Press "Enter" to skip to content

The future of farming is not vertical

“The earth will have 9.7 billion people in 2050,” said the United Nations. All these people will need food in order to survive. In America 10.5 percent of individuals in households experienced food insecurity in 2019. Although currently, food insecurity is in a downward trend for the past decade food insecurity will continue to be an issue in the decades ahead. 

Soil depletion and land degradation is an issue facing agriculture on a global scale. Every year 24 billion tons of soil is eroded globally. Desertification is a major problem in sub-Saharan Africa affecting half a billion people. 

Different developers have been trying to answer the questions these issues bring. One proposed answer is vertical farming. This is a system of plants grown in a solution of water nutrients or misted with the solution. These structures can be stacked in a vertical fashion, saving space. Vertical farming could be done in a greenhouse or in any building with LED grow lights. 

Vertical farming is growing in popularity. Over $900 million has been raised for investments in vertical farming. In 2020 the global market size of vertical farming is $2.9 billion, whereas the entire agricultural market size is $9.98 trillion. When separated from the rest of the industry vertical farming sounds large and important but when put in perspective of the rest of the industry it is a drop in the bucket. 

Vertical farming has been promoted as a sustainable system of agriculture. Proponents often boast how it only uses 95 percent of water, uses far less land than traditional farming techniques, eliminates the need for long distance distribution and produces a far higher harvest rate. These are rhetorical points; however energy consumption is hardly discussed. For the vertical farms grown indoors with LED lights, a lot of energy is used to power the lights and HVAC systems. “A single square foot of a vertical farm requires $27 to operate annually,” said Agritecture. 

Land cost and wages are other high costs involved in vertical farming. When placed within an urban environment securing a place to grow would be very expensive, whereas a rural field is far cheaper. Despite automating most of the agricultural process vertical farms still require people to constantly monitor the systems. That could be spun to show that farms could be a great place to employ people however, the need for so many people will make these farms hard to scale and increase the required cost of end-use products.

The cost of operations alone can dictate the target audience for produce grown in urban vertical farms. The only people who could afford the price hike would be the upper middle class living in gentrified downtown areas, completely negating the desire to use the technology to feed people experiencing food insecurity.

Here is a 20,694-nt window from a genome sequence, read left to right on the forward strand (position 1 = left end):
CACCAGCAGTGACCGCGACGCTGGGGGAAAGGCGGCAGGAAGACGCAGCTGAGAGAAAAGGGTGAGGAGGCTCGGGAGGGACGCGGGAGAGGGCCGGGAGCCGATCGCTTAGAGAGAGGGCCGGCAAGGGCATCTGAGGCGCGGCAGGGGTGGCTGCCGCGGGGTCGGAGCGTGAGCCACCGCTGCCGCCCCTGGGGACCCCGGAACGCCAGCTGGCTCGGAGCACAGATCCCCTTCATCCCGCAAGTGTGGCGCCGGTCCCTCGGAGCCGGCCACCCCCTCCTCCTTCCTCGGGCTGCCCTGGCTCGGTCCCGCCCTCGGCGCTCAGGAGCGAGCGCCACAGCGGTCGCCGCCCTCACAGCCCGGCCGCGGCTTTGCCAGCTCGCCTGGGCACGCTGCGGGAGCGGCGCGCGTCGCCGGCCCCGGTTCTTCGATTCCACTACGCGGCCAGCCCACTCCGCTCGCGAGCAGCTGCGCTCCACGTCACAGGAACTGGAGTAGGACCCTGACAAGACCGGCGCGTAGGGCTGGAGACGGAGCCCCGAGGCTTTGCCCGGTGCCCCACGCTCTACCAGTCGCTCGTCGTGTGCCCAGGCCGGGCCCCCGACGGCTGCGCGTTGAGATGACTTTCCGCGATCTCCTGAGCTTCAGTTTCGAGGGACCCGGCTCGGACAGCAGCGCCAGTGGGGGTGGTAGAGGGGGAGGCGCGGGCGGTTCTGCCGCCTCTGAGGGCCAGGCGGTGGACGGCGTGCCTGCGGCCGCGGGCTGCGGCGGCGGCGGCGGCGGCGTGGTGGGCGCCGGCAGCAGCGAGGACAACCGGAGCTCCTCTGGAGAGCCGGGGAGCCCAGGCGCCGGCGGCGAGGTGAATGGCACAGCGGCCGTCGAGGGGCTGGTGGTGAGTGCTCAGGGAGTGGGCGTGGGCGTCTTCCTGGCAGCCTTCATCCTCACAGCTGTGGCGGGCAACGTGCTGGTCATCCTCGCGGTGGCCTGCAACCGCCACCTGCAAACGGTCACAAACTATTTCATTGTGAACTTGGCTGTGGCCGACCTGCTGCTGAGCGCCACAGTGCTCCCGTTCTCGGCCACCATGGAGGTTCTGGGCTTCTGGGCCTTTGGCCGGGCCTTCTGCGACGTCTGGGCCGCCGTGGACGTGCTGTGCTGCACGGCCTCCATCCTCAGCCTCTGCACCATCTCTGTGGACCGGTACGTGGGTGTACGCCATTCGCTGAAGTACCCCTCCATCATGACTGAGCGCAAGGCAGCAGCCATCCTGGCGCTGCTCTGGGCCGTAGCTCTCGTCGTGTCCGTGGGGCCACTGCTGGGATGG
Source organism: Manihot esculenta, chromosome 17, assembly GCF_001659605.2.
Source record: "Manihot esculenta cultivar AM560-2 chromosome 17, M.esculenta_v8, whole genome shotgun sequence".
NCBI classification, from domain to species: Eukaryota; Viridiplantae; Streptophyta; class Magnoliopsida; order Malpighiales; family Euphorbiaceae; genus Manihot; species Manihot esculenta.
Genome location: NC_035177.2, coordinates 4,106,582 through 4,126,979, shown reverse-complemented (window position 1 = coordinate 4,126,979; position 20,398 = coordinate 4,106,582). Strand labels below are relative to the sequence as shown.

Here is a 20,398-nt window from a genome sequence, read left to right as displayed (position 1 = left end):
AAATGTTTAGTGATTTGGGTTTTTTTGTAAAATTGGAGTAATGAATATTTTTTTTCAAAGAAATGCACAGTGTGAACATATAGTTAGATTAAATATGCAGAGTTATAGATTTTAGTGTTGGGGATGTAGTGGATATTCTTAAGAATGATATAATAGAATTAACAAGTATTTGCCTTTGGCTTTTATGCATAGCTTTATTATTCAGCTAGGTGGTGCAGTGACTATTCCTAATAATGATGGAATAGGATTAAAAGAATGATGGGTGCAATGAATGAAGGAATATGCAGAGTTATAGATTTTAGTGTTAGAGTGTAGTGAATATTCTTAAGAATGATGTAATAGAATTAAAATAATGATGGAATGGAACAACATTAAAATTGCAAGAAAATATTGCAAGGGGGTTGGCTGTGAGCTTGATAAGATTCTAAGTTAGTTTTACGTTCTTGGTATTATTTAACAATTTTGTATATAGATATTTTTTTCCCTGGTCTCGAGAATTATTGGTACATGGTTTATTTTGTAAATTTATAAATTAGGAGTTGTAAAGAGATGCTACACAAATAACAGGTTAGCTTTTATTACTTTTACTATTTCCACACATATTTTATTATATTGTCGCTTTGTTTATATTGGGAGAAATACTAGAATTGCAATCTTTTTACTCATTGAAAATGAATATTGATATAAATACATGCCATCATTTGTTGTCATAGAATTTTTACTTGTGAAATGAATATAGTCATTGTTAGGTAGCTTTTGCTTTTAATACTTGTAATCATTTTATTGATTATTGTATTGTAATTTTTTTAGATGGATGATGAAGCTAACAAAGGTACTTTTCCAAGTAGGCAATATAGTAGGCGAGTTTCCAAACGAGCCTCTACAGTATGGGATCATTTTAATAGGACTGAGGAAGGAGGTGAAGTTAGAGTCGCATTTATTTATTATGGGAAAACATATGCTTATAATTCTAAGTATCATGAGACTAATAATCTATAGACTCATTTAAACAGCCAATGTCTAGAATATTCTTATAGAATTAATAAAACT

Hydroponically and aeroponically grown produce is often sold around $10 more per pound than conventionally or organically grown produce. The dream of feeding food deserts and providing food security to urban areas fades away when the required selling price point is so high. 

The argument of sustainability in vertical farming is centered around water consumption, but hardly anything else. There is no natural pollination occurring in mature plants, so it either has to be done manually or replanted from clones or seeds. 

Soil depletion is caused by vertical farming that has not been addressed by eliminating the need for soil, farmers must extract specific nutrients from the earth, with no ability to replenish the nutrients back to the soil. As a result phosphorus is becoming harder to find as this resource is being systematically depleted from one soil.

Organic farmers, however, can accomplish soil renewal. Planting cover-crops—such as legumes and clovers in between seasons greatly reduces soil erosion. Using natural plant helps the soil with water retention and renews the nutrients and microbial biome in the soil. Diversification of produce grown and crop rotation will produce larger yields, as biodiversity benefits the soil. 

Operators of vertical farms have a difficult time growing grains or larger vegetables. Farmers end up focusing on leafy greens, herbs and strawberries. Due to this difficulty, replace conventional farming. 

A mentality of stewardship should be implemented in the industry, looking at soil depletion, water usage, fertilizers and pesticides. 

Because of its limitations of output and questionability of how well it can scale, vertical farming may probably always take a backseat in the grand scheme of agriculture. It may be useful in desert areas without access to much water, but otherwise would not be as beneficial as organic farming.